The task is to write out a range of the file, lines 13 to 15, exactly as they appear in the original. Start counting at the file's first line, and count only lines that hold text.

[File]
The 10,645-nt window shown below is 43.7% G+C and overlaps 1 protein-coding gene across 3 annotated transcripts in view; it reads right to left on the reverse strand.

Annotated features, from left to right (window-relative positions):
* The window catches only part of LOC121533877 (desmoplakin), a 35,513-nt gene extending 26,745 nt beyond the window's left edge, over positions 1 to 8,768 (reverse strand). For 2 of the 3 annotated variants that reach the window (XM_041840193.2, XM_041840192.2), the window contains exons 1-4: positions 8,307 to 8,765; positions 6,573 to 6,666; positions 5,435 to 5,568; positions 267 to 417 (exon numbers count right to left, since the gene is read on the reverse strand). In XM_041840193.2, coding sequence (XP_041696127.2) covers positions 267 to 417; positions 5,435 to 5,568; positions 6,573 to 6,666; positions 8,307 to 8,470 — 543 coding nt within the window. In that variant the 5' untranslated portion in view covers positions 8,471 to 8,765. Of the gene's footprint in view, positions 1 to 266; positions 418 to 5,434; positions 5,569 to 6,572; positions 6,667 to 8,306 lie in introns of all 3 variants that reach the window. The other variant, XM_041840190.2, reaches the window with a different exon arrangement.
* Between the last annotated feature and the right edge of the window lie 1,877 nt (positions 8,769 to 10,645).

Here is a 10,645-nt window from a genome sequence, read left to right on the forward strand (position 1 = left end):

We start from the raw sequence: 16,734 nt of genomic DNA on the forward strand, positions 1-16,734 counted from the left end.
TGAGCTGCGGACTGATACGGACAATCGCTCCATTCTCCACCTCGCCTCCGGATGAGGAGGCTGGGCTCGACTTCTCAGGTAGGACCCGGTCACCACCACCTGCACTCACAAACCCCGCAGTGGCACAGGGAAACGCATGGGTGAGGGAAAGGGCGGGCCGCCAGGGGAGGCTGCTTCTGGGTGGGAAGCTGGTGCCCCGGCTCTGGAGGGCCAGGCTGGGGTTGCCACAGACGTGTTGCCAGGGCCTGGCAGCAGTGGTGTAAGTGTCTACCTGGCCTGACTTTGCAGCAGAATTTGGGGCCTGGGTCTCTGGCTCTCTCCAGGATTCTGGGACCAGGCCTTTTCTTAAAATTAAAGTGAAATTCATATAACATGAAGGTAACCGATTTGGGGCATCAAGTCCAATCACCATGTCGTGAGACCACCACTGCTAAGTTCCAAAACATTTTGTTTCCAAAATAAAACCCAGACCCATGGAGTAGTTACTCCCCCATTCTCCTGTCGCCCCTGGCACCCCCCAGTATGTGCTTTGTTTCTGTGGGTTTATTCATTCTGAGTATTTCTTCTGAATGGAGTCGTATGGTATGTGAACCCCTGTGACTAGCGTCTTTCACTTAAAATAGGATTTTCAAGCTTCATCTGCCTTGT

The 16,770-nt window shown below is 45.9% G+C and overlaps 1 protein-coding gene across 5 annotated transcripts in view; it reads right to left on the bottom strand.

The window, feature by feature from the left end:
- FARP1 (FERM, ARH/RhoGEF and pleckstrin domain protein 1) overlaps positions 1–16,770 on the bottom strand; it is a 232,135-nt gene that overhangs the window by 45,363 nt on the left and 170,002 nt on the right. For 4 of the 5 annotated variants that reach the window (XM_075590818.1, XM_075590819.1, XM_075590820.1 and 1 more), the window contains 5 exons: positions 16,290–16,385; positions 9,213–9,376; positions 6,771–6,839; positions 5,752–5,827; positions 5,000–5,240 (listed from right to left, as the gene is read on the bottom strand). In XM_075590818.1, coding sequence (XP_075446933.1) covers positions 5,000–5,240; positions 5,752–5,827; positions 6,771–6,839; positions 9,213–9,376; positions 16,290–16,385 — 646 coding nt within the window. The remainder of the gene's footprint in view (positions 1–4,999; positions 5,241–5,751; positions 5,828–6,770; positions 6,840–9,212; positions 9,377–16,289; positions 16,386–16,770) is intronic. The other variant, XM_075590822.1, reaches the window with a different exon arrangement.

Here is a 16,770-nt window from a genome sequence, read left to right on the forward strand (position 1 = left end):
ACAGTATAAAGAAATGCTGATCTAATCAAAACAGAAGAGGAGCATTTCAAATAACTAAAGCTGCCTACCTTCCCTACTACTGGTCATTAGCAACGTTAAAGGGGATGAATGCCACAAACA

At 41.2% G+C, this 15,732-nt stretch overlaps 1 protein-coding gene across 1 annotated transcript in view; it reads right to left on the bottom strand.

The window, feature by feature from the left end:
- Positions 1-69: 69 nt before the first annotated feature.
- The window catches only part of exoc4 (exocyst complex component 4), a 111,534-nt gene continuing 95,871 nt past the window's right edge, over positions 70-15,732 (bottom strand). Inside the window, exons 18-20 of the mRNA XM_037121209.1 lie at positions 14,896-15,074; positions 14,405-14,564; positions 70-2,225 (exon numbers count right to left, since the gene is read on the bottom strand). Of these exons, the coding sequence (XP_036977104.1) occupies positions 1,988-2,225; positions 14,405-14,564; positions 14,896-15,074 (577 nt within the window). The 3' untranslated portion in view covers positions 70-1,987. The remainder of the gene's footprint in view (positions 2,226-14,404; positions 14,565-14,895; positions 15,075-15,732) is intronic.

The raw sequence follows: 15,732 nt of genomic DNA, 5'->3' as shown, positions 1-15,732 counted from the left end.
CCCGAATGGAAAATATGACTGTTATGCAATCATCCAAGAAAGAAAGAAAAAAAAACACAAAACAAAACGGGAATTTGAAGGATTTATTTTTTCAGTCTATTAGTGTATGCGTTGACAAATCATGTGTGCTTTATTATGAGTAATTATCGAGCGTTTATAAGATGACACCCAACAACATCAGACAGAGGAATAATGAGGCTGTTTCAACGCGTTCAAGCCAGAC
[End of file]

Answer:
At 41.2% G+C, this 15,732-nt stretch overlaps 1 protein-coding gene across 1 annotated transcript in view; it reads right to left on the bottom strand.

The window, feature by feature from the left end:
- Positions 1-69: 69 nt before the first annotated feature.